If you find yourself computing on a budget, it is often nice to attempt a little upgrade to keep up with the times. My girlfriend uses a second-hand Hewlett Packard D530 Small Form Factor desktop PC which we got from ebay a few years ago for about £50. The Pentium 4 2.8Ghz runs hot and taxes its fan enough to sound like an aircraft taking off once you want to play a game – but you can browse the web and office it up as well as any low end device today. You really need to have a dedicated graphics card, but you can easily pick something suitable up for less than £5 (we use a PCI Radeon 9250). What really takes it’s toll on this older system though is modern video decoding i.e. h264/AVDC/mp4 and shadermodel/directx/opengl compatibility in games. Let me share my experience with trying to find a cheap graphics card (less than £15) to bring this system up to spec.
The D530 SFF is able to be upgraded with either PCI (not PCI-Express) or AGP Graphics cards. The AGP card must also be “low-profile” to fit in the case and you have to use a single half-height bracket to fit in the back of the case. As long as you find a low-profile AGP card, it doesn’t matter what type of bracket it has. You can buy whatever bracket type you need for around £2.50 on ebay and then easily swap the bracket yourself.
The card I settled on getting was an ASUS Radeon AH3450 with 512MB of DDR2 on-board RAM and DVI, HDMI and VGA outputs. It also requires an additional molex power connection so you may need to get a y-splitter if you don’t have a free connection. I had to get a separate half-height bracket as the one included requires two slots at the back of the case, the D530 only has one. The only single half-height bracket that will work is a dvi/hdmi one, unfortunately because the monitor is VGA we will need to use a DVI to VGA adapter to be able to get everything connected. You could also fit the VGA port to a suitable full-height bracket and fit it in a free PCI slot.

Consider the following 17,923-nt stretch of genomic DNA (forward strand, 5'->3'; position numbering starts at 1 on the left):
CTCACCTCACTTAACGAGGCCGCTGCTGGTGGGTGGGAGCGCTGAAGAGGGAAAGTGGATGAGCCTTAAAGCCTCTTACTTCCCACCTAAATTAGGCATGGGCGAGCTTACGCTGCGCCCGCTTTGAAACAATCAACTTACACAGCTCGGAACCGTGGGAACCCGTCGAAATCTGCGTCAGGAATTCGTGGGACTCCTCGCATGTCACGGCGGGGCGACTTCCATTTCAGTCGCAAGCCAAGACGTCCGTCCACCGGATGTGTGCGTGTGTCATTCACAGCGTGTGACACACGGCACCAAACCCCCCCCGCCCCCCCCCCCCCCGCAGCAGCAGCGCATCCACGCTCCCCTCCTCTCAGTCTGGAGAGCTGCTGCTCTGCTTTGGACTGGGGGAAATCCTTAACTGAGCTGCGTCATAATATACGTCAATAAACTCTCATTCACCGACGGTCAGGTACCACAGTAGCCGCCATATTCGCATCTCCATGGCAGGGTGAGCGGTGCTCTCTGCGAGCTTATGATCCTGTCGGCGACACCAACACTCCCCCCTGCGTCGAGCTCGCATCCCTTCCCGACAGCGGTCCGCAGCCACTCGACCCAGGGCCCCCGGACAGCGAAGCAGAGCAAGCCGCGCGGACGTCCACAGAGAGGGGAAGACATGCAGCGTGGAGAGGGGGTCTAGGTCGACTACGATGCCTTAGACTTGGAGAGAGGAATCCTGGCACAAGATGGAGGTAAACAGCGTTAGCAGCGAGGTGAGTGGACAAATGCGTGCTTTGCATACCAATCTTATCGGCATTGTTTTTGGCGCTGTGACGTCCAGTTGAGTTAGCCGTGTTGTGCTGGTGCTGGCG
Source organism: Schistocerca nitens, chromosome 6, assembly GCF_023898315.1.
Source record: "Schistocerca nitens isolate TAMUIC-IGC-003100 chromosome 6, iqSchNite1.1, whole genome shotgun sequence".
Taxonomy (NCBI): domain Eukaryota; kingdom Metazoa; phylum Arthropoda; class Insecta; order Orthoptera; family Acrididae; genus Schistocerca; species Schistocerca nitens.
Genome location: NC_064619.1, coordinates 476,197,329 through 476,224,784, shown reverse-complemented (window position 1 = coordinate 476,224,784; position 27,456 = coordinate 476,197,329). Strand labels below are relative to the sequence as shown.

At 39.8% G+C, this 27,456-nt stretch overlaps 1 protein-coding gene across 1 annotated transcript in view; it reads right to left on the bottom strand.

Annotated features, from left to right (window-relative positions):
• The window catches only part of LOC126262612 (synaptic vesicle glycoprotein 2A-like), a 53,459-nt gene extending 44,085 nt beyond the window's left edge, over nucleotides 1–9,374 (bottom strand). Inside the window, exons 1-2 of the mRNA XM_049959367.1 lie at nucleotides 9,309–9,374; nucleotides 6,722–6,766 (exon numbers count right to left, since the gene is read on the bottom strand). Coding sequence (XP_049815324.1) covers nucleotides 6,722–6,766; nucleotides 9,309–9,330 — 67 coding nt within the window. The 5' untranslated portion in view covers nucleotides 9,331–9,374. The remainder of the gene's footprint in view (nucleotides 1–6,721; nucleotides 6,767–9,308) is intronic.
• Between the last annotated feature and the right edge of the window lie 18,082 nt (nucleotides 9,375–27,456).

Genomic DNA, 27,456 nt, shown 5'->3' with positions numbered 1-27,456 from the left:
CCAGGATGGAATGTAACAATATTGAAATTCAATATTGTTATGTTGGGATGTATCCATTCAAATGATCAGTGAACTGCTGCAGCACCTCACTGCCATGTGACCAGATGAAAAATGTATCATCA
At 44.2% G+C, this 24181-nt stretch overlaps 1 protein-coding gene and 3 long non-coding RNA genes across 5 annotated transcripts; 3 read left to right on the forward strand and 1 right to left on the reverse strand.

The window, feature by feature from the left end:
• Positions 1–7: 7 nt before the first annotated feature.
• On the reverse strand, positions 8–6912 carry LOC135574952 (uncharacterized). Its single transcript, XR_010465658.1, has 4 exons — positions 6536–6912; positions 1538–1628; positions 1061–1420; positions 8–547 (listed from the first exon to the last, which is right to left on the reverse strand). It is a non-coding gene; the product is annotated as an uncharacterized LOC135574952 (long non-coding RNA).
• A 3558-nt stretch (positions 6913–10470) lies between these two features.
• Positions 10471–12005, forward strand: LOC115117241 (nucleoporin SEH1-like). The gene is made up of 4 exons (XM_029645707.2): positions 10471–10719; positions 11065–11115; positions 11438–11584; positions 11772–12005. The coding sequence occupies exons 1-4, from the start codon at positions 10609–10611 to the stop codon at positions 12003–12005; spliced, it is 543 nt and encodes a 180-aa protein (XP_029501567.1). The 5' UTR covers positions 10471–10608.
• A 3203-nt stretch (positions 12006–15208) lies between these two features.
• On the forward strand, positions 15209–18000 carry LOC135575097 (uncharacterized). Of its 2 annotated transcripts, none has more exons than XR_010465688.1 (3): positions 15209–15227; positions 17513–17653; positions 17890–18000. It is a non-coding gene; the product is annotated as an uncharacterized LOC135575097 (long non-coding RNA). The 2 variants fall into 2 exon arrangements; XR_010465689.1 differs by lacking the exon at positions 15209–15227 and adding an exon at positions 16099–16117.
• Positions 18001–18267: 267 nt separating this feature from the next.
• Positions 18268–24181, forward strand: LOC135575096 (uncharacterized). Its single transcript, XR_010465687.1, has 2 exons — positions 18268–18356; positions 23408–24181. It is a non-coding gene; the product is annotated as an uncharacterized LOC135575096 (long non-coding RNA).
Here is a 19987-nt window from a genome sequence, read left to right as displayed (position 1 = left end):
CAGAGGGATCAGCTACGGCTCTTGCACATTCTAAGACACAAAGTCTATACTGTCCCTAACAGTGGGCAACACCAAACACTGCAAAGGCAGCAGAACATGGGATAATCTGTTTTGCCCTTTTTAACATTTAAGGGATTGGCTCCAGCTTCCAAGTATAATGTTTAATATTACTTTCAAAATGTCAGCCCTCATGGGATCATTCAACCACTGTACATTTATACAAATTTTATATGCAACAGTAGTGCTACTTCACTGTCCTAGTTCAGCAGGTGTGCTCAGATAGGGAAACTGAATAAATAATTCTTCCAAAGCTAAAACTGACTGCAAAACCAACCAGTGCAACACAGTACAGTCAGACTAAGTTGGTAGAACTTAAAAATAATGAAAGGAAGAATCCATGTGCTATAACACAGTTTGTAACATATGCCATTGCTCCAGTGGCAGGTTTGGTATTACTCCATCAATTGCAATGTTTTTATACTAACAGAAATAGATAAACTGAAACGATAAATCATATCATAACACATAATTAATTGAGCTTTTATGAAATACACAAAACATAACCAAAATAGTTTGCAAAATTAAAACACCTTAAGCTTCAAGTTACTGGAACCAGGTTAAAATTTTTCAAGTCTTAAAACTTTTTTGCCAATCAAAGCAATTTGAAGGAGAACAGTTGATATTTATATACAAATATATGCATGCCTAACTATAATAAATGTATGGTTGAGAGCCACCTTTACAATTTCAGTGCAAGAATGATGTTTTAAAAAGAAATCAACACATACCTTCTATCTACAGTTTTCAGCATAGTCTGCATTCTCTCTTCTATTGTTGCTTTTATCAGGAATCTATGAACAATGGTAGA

The Radeon 3450 isn’t a particularly fast card but it provides an appropriate band aid to a Pentium 4 DDR-333 based machine.
- It is relatively low on power requirements and heat output – we need to cram the GPU in to a small case and rely on a 185W PSU to get us through
- It features DirectX 10.1, Shader Model 4.1 and OpenGL 2.0 support – There are many newer games that do not need a lot work from your computer, but they do often rely on newer libraries. The 9250 PCI card we were using before had many games that couldn’t be played with Shader Model 1.4 OpenGL 1.1 and DirectX 8 support.
You wont be able to play Battlefield or Modern Warfare or Crysis but you will be able to download games from Gamehouse or wherever and watch Youtube , Twitch or 4oD without a problem.
The HIS 4350 seems to be the only low profile AGP card that is more powerful. It’s more expensive at around £30-40 and harder to come by. It will give you OpenGL 3.1, features superior GDDR2 RAM and will give you twice the GFLOPS. It’s hard to justify that price for the performance you will get (although £15 for the 3450 is still relatively expensive – you can pick up an 8800gtx for £30 these days). Other than that there doesn’t seem to be anything worth getting, I couldn’t find any better than geforce2 or Radeon 9550 and neither compares with the 3450. I would love to hear of any other options you have found though.
If you have less than 1GB of RAM in your machine it is probably worth purchasing some more RAM. There are 4 slots in the D530 so you can easily supplement what is included to make the most of your money. I wouldn’t recommend spending more than £10 on RAM for this machine although it can support up to 4GB of DDR400 CL2 ram if you intend on going for Windows 7. I wouldn’t recommend any less than 2GB for Windows 7. You have 4 slots so you have a lot of flexibility. We currently have 1.5GB with 2x 512MB and 2x 256MB DIMMs. You will probably have to pay a premium for CL2 RAM and take note that the Pentium 4 2.8Ghz we have in our D530 can only use DDR-333 speed, so getting DDR-400 is pointless. If you start to spend too much on RAM you should consider replacing the motherboard, CPU and RAM instead (which may lead you to replace the entire base unit, although this isn’t necessarily the best route as SFF units are hard to come by at the right price/performance). You don’t want to pay a premium for top-of-the-line equipment that is severely outdated.
These will take you to the manufacturers page for each graphics card. If you want to buy them, the best price will be on ebay.